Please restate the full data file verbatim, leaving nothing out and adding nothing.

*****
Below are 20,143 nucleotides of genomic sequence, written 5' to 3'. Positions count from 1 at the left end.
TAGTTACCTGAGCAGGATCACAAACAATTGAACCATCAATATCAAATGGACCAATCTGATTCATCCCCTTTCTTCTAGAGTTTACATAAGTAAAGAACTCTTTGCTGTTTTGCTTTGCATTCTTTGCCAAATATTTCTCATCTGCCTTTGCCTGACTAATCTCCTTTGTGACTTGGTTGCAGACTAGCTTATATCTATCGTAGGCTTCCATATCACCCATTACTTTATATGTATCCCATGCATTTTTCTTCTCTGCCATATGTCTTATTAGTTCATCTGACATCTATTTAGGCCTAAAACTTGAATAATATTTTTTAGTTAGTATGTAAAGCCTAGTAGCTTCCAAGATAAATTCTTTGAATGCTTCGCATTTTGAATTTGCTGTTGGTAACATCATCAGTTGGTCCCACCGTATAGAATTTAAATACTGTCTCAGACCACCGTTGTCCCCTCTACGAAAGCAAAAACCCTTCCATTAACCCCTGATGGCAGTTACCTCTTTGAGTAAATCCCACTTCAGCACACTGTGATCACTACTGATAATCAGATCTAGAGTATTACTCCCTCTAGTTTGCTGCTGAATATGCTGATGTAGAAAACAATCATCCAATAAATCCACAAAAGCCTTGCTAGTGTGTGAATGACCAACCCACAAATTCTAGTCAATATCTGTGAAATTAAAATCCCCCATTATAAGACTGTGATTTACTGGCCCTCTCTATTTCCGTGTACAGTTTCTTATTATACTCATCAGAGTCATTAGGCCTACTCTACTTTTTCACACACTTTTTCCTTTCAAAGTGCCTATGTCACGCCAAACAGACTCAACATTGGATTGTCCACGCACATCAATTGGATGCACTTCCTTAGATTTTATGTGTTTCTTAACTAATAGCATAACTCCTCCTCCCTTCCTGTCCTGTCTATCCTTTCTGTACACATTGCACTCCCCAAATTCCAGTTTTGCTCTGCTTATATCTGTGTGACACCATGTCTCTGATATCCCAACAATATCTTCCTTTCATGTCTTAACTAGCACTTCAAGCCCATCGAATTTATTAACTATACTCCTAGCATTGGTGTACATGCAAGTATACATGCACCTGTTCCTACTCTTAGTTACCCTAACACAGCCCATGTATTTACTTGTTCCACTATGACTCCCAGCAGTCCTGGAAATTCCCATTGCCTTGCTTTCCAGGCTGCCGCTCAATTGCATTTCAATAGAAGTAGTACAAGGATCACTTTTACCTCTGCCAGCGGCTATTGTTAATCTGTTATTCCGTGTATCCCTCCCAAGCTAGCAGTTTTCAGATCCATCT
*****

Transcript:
Below are 20,143 nucleotides of genomic sequence, written 5' to 3'. Positions count from 1 at the left end.
TAGTTACCTGAGCAGGATCACAAACAATTGAACCATCAATATCAAATGGACCAATCTGATTCATCCCCTTTCTTCTAGAGTTTACATAAGTAAAGAACTCTTTGCTGTTTTGCTTTGCATTCTTTGCCAAATATTTCTCATCTGCCTTTGCCTGACTAATCTCCTTTGTGACTTGGTTGCAGACTAGCTTATATCTATCGTAGGCTTCCATATCACCCATTACTTTATATGTATCCCATGCATTTTTCTTCTCTGCCATATGTCTTATTAGTTCATCTGACATCTATTTAGGCCTAAAACTTGAATAATATTTTTTAGTTAGTATGTAAAGCCTAGTAGCTTCCAAGATAAATTCTTTGAATGCTTCGCATTTTGAATTTGCTGTTGGTAACATCATCAGTTGGTCCCACCGTATAGAATTTAAATACTGTCTCAGACCACCGTTGTCCCCTCTACGAAAGCAAAAACCCTTCCATTAACCCCTGATGGCAGTTACCTCTTTGAGTAAATCCCACTTCAGCACACTGTGATCACTACTGATAATCAGATCTAGAGTATTACTCCCTCTAGTTTGCTGCTGAATATGCTGATGTAGAAAACAATCATCCAATAAATCCACAAAAGCCTTGCTAGTGTGTGAATGACCAACCCACAAATTCTAGTCAATATCTGTGAAATTAAAATCCCCCATTATAAGACTGTGATTTACTGGCCCTCTCTATTTCCGTGTACAGTTTCTTATTATACTCATCAGAGTCATTAGGCCTACTCTACTTTTTCACACACTTTTTCCTTTCAAAGTGCCTATGTCACGCCAAACAGACTCAACATTGGATTGTCCACGCACATCAATTGGATGCACTTCCTTAGATTTTATGTGTTTCTTAACTAATAGCATAACTCCTCCTCCCTTCCTGTCCTGTCTATCCTTTCTGTACACATTGCACTCCCCAAATTCCAGTTTTGCTCTGCTTATATCTGTGTGACACCATGTCTCTGATATCCCAACAATATCTTCCTTTCATGTCTTAACTAGCACTTCAAGCCCATCGAATTTATTAACTATACTCCTAGCATTGGTGTACATGCAAGTATACATGCACCTGTTCCTACTCTTAGTTACCCTAACACAGCCCATGTATTTACTTGTTCCACTATGACTCCCAGCAGTCCTGGAAATTCCCATTGCCTTGCTTTCCAGGCTGCCGCTCAATTGCATTTCAATAGAAGTAGTACAAGGATCACTTTTACCTCTGCCAGCGGCTATTGTTAATCTGTTATTCCGTGTATCCCTCCCAAGCTAGCAGTTTTCAGATCCATCT